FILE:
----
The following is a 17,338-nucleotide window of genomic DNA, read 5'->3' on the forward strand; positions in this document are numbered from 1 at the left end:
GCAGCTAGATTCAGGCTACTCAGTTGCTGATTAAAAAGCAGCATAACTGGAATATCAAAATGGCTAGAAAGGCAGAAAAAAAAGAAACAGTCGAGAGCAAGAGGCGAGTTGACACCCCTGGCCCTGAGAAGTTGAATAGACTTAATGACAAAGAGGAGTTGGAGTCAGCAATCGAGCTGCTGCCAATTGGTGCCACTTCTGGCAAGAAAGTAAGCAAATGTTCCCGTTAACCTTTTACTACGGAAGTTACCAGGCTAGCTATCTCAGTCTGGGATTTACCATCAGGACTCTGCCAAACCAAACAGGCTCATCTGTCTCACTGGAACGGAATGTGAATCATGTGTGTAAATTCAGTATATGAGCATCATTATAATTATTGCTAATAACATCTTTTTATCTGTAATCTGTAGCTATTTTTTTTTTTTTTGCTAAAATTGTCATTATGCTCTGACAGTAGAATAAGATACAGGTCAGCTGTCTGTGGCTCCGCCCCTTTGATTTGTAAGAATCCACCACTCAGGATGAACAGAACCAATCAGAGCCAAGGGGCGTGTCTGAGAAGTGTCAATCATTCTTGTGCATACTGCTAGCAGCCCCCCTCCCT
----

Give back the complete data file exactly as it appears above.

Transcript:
The following is a 17,338-nucleotide window of genomic DNA, read 5'->3' on the forward strand; positions in this document are numbered from 1 at the left end:
GCAGCTAGATTCAGGCTACTCAGTTGCTGATTAAAAAGCAGCATAACTGGAATATCAAAATGGCTAGAAAGGCAGAAAAAAAAGAAACAGTCGAGAGCAAGAGGCGAGTTGACACCCCTGGCCCTGAGAAGTTGAATAGACTTAATGACAAAGAGGAGTTGGAGTCAGCAATCGAGCTGCTGCCAATTGGTGCCACTTCTGGCAAGAAAGTAAGCAAATGTTCCCGTTAACCTTTTACTACGGAAGTTACCAGGCTAGCTATCTCAGTCTGGGATTTACCATCAGGACTCTGCCAAACCAAACAGGCTCATCTGTCTCACTGGAACGGAATGTGAATCATGTGTGTAAATTCAGTATATGAGCATCATTATAATTATTGCTAATAACATCTTTTTATCTGTAATCTGTAGCTATTTTTTTTTTTTTTGCTAAAATTGTCATTATGCTCTGACAGTAGAATAAGATACAGGTCAGCTGTCTGTGGCTCCGCCCCTTTGATTTGTAAGAATCCACCACTCAGGATGAACAGAACCAATCAGAGCCAAGGGGCGTGTCTGAGAAGTGTCAATCATTCTTGTGCATACTGCTAGCAGCCCCCCTCCCT